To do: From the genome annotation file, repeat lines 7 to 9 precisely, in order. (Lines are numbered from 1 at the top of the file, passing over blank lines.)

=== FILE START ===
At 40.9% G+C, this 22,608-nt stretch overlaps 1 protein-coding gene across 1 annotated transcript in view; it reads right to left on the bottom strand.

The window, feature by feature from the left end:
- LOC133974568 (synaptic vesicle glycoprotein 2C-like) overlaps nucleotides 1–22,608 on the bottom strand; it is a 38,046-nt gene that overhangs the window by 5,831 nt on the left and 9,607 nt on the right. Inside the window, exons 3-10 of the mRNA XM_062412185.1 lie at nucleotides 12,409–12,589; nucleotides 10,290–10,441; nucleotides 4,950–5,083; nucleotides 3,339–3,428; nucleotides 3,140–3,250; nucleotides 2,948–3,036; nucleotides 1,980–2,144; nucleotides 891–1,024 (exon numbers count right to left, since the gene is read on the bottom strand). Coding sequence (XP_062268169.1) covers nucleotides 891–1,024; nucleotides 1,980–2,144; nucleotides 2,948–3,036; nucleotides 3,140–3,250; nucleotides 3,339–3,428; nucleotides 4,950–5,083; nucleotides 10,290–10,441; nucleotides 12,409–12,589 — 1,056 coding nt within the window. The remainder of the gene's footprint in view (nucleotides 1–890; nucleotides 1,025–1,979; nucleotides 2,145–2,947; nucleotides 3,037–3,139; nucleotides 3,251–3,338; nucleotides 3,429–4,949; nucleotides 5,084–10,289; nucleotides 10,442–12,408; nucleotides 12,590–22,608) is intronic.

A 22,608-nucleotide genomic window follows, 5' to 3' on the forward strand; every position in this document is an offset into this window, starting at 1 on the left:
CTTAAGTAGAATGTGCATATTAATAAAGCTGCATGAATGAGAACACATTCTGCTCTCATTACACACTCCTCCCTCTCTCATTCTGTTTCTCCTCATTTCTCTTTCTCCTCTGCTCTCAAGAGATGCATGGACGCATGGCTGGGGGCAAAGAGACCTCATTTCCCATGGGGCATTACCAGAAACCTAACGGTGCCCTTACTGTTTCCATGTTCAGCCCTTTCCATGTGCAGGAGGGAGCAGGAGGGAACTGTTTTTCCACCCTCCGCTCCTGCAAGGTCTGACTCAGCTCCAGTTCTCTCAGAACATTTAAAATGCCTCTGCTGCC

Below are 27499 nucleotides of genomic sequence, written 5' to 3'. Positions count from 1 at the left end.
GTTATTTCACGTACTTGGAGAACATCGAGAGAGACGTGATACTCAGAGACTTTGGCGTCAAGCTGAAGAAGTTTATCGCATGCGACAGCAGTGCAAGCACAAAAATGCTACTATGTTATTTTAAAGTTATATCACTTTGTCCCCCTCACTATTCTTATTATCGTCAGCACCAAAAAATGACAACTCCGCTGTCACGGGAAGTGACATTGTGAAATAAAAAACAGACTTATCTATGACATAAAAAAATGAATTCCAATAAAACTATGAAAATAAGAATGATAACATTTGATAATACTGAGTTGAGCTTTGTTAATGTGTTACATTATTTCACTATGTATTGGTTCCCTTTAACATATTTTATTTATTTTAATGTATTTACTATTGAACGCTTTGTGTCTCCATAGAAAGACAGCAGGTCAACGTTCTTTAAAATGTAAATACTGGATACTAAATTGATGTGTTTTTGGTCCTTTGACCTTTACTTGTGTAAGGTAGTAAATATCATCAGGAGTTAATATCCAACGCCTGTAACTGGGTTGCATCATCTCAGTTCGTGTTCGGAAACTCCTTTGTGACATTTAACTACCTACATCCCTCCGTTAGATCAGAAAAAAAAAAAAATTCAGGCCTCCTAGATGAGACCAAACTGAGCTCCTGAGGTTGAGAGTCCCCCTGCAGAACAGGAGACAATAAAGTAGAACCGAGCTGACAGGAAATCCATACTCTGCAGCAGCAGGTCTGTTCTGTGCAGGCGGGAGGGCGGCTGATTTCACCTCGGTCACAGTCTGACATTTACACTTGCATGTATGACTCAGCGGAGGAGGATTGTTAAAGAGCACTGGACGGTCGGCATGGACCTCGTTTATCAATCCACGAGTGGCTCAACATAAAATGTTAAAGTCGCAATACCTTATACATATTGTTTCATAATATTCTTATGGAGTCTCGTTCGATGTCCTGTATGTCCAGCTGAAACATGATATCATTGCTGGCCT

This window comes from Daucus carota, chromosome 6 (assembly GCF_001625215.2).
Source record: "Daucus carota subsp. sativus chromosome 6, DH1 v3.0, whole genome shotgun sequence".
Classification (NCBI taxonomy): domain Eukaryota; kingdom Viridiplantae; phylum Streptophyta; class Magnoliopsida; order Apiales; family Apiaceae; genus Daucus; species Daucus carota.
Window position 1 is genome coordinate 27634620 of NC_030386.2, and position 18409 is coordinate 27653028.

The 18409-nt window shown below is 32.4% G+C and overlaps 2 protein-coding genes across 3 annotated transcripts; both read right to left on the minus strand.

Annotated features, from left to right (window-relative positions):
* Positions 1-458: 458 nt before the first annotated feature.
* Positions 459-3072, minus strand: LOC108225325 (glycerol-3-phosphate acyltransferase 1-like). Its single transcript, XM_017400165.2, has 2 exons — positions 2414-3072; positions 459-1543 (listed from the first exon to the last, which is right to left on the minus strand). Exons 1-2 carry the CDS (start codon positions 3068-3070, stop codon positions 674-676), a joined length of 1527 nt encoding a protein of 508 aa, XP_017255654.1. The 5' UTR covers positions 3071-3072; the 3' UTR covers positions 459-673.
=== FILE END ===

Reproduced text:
GTTATTTCACGTACTTGGAGAACATCGAGAGAGACGTGATACTCAGAGACTTTGGCGTCAAGCTGAAGAAGTTTATCGCATGCGACAGCAGTGCAAGCACAAAAATGCTACTATGTTATTTTAAAGTTATATCACTTTGTCCCCCTCACTATTCTTATTATCGTCAGCACCAAAAAATGACAACTCCGCTGTCACGGGAAGTGACATTGTGAAATAAAAAACAGACTTATCTATGACATAAAAAAATGAATTCCAATAAAACTATGAAAATAAGAATGATAACATTTGATAATACTGAGTTGAGCTTTGTTAATGTGTTACATTATTTCACTATGTATTGGTTCCCTTTAACATATTTTATTTATTTTAATGTATTTACTATTGAACGCTTTGTGTCTCCATAGAAAGACAGCAGGTCAACGTTCTTTAAAATGTAAATACTGGATACTAAATTGATGTGTTTTTGGTCCTTTGACCTTTACTTGTGTAAGGTAGTAAATATCATCAGGAGTTAATATCCAACGCCTGTAACTGGGTTGCATCATCTCAGTTCGTGTTCGGAAACTCCTTTGTGACATTTAACTACCTACATCCCTCCGTTAGATCAGAAAAAAAAAAAAATTCAGGCCTCCTAGATGAGACCAAACTGAGCTCCTGAGGTTGAGAGTCCCCCTGCAGAACAGGAGACAATAAAGTAGAACCGAGCTGACAGGAAATCCATACTCTGCAGCAGCAGGTCTGTTCTGTGCAGGCGGGAGGGCGGCTGATTTCACCTCGGTCACAGTCTGACATTTACACTTGCATGTATGACTCAGCGGAGGAGGATTGTTAAAGAGCACTGGACGGTCGGCATGGACCTCGTTTATCAATCCACGAGTGGCTCAACATAAAATGTTAAAGTCGCAATACCTTATACATATTGTTTCATAATATTCTTATGGAGTCTCGTTCGATGTCCTGTATGTCCAGCTGAAACATGATATCATTGCTGGCCT

This window comes from Daucus carota, chromosome 6 (assembly GCF_001625215.2).
Source record: "Daucus carota subsp. sativus chromosome 6, DH1 v3.0, whole genome shotgun sequence".